A ROYAL NAVY helicopter that crashed in flames in Basra last year, killing all five on board, was shot down by a sophisticated surface-to-air missile supplied to Iraqi militants by Iran, according to US officials.
America knew that the Mahdi Army, the radical Shi’ite militia, had obtained the shoulder-launched missile from the Iranians but failed to tell the British because of a row between the State Department and the CIA over the reliability of the source, US intelligence sources said.
The Lynx helicopter, from 847 Naval Air Squadron, based at Yeovilton, Somerset, was carrying a three-man crew plus Wing Commander John Coxen, the most senior officer to die in Iraq, and Flight Lieutenant Sarah-Jayne Mulvihill, the first British servicewoman killed in action since the second world war.
Witnesses told an inquest in Oxford last week that they saw a ball of yellow flame, typical of a particular type of missile, heading for the Lynx. Private Stuart Drummond said: “I thought it was a missile. The helicopter exploded. It was engulfed in flames and went down.”
The families of those killed were frequently asked to leave the inquest as secret details of the missile and the failure of the helicopter’s defensive systems were discussed. The report of a board of inquiry into the incident is heavily edited and was classified Top Secret Codeword, the highest UK classification.
This was because telephone intercepts, intelligence reports and pieces of the missile recovered from the scene confirmed that it came from Iran, the American sources said.
Three days before the attack, State Department officials interviewed an Iraqi linked to the Mahdi Army who told them Iran had supplied the militia with the Russian surface-to-air missile.
It was intended specifically for the Mahdi Army to shoot down a British helicopter, codenamed Operation Hawk-Taking.
The intelligence was not passed on to the British because the CIA dismissed the Iraqi detainee as “a well-known fabricator”, the sources alleged.
The allegations of Iranian involvement come amid increasing concern over Iran’s role in disrupting coalition operations in both Iraq and Afghanistan.
Des Browne, the defence secretary, confirmed the scale of Iranian involvement in southern Iraq earlier this month. “Well over 80% of the violence is targeted against the British forces, much of it quite specifically influenced by the Iranians,” he said.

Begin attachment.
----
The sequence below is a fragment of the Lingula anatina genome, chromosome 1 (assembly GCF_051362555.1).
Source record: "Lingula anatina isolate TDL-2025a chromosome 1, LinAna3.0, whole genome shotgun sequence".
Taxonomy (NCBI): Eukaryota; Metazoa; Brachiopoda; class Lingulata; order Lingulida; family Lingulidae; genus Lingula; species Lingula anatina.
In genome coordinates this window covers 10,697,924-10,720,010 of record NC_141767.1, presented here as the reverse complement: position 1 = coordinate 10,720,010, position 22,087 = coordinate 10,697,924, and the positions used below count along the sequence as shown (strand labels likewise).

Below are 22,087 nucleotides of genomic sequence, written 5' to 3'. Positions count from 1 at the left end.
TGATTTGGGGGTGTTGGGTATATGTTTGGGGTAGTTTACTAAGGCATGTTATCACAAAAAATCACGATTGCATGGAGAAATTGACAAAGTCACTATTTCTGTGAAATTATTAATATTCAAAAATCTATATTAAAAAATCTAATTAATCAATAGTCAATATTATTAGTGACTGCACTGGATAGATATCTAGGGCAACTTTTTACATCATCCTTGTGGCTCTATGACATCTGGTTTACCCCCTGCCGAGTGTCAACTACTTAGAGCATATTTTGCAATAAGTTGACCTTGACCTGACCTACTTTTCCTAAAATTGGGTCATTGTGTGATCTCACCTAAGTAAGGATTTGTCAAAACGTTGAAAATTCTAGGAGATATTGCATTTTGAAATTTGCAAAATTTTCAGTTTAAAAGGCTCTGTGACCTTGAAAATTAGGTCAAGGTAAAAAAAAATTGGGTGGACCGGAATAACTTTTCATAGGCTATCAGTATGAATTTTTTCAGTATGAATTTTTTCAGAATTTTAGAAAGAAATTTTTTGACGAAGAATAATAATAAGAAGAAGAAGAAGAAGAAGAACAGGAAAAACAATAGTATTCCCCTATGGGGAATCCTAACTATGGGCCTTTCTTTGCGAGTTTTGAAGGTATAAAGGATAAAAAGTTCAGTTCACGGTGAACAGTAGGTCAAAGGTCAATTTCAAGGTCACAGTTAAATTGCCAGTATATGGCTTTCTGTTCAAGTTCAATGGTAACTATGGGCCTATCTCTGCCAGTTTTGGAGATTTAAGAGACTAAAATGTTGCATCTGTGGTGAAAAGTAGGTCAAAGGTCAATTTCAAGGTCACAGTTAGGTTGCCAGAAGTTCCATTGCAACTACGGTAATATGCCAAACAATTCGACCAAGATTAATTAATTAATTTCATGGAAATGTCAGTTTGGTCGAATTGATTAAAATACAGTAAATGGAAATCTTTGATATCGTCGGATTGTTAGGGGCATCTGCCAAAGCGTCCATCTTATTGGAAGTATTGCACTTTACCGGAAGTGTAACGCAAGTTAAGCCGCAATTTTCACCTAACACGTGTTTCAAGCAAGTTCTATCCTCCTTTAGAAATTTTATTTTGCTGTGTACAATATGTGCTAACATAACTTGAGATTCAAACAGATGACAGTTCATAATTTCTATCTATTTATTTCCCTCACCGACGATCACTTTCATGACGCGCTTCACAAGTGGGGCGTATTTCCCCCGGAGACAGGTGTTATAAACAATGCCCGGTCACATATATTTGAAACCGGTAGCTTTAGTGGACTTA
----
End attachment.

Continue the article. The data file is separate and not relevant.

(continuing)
“We stand between them and their ambitions to share the spoils of what is potentially one of the richest cities in the world and to show the local population that they can force us out would be quite a coup for them. It’s in their interests to have their proxies drive us out of Iraq.”
British and US troops fought pitched battles with the Mahdi Army near the southern town of Amara last week as they broke up a network smuggling equipment from Iran to make armour-piercing shaped-charge bombs.
While it is widely known that Iran has been attempting to influence events in southern Iraq by backing attacks on British forces, suggestions that Iran is backing the Taliban in Afghanistan have, until recently, been given less credence by UK officials.
Browne went further than any British official on Iranian support for the Taliban. He said: “It is a changing pattern in that the Iranian influence is very important. We have evidence to suggest that they support the Taliban.”
Robert Gates, his US counterpart, made similar accusations, saying the extent of arms shipment across the Iranian border into Afghanistan suggested that the Iranian government was aware they were taking place.
Gates, a former CIA director, said he had seen recent intelligence analysis “that makes it pretty clear there’s a fairly substantial flow of weapons”.
Coalition forces have intercepted at least two large shipments of weapons coming into Afghanistan from Iran, one close to the border with Iran and the other near Kandahar.
It was left to the State Department to make the strongest allegations, with Nicholas Burns, the undersecretary of state, claiming there was “irrefutable evidence” that the Iranian government was involved in shipping weapons to the Taliban.
British officials, who had previously hesitated to suggest that Iran supported the Taliban, said they were seeing evidence of a shift in Tehran’s position.
That appeared to be confirmed by Admiral Ali Shamkhani, principal defence adviser to Ayatollah Ali Khamenei, Iran’s supreme leader. Shamkhani told the US journal Defense News that Iran had “blocked US moves” in Iraq and Afghanistan.
While Iran’s “partner of choice” in Afghanistan is the United Front, the Taliban’s most implacable foe, Tehran is hedging its bets. It is also friendly with the government of President Hamid Karzai and invests heavily in Afghanistan, particularly in the west around Herat.
Its support for the Taliban is seen as similar to that of Pakistan’s, based on a recognition that in five or six years’ time America and its allies will be gone and the Taliban will not only still exist but could be in control of much of Afghanistan.
Officials said that Iran was also happy to be seen to be “tweaking the tail” of Britain and America.
- A British soldier died after a roadside bomb attack on his patrol in Basra yesterday.